For a country that only has 5% of the world’s population, the United States holds the record for the highest incarceration rate in the world. At 2.2 million – 25% of the world’s incarcerated, the United States has created a system where prison is used as both punishment and rehabilitation. But is everyone behind bars a hardened criminal? Or is there an underlying problem where the poverty stricken, uneducated, mentally ill and addicts cannot escape the penal system’s “revolving door”?
To answer this, we need to take a look at what types of individuals make up our staggeringly large penal system. Our nation’s “get tough” approach on crime has created a situation where:
- 64% of prisoners report mental health concerns
- Minorities – largely African Americans (40%), closely followed by Hispanics (20%) make up the majority of the penal population despite both being less than 20% of the US population, respectively.
- Men make up the largest portion of prisoners (90%)
- The average state prisoner has a 10th grade education, and about 70% have not finished high school
- 722,000 in local jails are there because they are either too poor to make bail and are being held before trial
The juvenile justice system, which is supposed to be a means of protection and preventive measures also has:
- 12,000 minors are behind bars for “technical violations” of their probation/parole
- 3,000 minors are behind bars for “status” offenses, ie – running away, truancy, etc.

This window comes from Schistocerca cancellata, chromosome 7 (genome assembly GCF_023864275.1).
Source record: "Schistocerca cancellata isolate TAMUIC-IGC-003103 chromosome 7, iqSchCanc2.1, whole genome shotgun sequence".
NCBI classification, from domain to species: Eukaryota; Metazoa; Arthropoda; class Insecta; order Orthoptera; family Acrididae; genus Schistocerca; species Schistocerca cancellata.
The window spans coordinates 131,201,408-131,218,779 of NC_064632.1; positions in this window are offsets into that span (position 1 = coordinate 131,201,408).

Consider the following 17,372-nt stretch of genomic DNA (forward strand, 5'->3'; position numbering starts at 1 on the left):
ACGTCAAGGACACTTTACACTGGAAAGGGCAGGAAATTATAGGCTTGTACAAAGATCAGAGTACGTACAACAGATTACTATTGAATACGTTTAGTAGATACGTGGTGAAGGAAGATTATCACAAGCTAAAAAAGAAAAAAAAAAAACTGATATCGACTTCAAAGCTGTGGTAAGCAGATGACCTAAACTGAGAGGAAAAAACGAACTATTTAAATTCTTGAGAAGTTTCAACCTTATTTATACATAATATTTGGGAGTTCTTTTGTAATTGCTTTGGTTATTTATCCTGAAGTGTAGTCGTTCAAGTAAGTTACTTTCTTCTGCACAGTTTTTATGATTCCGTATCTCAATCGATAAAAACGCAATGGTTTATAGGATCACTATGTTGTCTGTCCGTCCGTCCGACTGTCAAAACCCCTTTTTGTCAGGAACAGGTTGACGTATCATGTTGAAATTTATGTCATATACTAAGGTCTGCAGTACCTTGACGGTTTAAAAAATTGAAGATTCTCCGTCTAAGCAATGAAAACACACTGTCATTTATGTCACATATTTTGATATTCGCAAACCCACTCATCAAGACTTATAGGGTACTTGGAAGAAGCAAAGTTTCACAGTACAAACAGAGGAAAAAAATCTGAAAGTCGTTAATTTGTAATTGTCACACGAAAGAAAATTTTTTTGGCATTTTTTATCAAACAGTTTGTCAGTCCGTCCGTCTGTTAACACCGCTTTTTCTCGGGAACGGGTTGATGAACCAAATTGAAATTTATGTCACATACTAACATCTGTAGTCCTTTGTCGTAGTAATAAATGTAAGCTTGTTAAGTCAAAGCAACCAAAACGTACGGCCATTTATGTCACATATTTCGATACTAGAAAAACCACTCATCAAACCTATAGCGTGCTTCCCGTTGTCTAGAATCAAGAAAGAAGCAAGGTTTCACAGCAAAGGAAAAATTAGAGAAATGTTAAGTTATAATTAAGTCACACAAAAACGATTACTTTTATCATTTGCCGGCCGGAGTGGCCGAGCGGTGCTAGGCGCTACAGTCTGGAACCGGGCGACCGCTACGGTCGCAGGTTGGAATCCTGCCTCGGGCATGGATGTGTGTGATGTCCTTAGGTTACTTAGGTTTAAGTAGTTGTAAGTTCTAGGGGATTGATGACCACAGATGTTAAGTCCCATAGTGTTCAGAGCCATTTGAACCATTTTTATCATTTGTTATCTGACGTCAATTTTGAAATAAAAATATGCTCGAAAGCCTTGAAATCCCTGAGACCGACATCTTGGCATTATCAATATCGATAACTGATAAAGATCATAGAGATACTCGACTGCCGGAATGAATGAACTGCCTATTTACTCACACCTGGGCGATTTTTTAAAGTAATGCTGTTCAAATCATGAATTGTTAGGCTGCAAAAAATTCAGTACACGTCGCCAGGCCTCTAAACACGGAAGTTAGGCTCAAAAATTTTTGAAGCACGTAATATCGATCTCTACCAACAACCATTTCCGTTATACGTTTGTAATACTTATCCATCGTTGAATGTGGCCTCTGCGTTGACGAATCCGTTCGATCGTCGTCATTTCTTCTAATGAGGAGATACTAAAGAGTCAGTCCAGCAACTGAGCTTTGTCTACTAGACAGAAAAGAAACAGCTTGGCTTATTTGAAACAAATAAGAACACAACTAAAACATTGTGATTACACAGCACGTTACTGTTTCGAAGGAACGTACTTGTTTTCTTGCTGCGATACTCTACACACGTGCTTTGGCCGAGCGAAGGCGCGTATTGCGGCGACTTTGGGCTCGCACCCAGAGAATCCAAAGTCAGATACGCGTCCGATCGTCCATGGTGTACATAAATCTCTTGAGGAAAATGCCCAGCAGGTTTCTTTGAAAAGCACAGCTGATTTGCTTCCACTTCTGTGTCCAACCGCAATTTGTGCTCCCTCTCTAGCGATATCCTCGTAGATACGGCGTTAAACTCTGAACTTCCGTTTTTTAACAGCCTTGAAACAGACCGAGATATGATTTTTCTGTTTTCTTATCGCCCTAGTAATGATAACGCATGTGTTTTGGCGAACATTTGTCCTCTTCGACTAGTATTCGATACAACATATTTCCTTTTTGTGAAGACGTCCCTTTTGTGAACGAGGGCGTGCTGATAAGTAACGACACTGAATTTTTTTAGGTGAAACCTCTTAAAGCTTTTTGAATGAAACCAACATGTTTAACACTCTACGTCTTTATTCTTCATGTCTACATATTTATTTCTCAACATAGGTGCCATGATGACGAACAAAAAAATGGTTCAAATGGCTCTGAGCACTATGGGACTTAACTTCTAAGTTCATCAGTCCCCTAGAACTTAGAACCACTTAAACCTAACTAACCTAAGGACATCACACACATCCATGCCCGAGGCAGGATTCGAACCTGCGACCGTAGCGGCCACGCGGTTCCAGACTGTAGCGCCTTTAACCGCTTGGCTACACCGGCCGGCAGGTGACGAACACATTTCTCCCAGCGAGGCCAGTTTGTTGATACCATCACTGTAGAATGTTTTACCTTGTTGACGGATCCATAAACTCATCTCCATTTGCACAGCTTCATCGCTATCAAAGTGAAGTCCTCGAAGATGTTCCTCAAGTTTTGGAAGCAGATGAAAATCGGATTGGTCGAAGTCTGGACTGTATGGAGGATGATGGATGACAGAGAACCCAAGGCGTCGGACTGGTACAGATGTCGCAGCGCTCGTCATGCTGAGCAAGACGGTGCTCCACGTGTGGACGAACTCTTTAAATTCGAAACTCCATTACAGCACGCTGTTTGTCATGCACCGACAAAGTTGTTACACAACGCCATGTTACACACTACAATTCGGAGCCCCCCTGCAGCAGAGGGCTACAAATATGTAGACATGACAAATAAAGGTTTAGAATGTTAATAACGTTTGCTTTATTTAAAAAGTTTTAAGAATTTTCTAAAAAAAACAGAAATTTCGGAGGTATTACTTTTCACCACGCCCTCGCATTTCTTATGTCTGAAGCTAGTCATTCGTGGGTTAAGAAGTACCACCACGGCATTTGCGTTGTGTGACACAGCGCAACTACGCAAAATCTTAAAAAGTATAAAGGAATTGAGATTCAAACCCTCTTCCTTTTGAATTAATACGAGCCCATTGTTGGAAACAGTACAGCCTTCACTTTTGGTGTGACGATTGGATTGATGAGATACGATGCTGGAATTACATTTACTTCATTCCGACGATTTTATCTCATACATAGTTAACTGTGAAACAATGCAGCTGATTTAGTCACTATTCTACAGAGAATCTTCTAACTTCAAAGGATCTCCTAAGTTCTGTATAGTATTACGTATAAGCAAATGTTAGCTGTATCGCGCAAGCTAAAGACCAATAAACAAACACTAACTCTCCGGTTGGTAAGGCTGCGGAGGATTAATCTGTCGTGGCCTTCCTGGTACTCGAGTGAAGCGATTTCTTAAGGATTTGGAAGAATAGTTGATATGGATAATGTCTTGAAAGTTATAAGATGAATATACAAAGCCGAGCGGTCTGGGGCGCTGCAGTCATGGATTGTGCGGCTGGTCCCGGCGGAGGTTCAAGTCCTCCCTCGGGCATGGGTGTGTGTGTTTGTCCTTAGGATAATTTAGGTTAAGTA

So how does the United States solve this growing issue? First, the US needs to take a different approach to rehabilitation. It needs to look at alternative methods of handling criminal behavior that have longer lasting effects and prevent recidivism. Some examples are: sending drug users or low level offenders to rehab, medical treatment for the mentally ill, providing high quality education in prisons, usage of probation and positive activities such as community service, and lowering sentences for nonviolent crimes. For those who must enter the penal system, there should be a high attention to the quality of aftercare to help prepare them to reintegrate into society.
In regards to minors in the juvenile justice system, there needs to to be stronger and a large emphasis on education, more positive reinforcement, and the presence of strong role models that these troubled youth may lack in their lives.
Lastly, society needs to be more understanding and open-minded towards the ex-incarcerated. In a tight job market, those who have a criminal background can find it next to impossible to find work. Society needs to realize that the large portion of offenders are nonviolent. In fact, 300,000 individuals are serving sentences about a year or less for minor crimes. Nobody’s life deserves to be defined by a few bad choices, and everyone deserves a second chance.
By Natalee Ajarie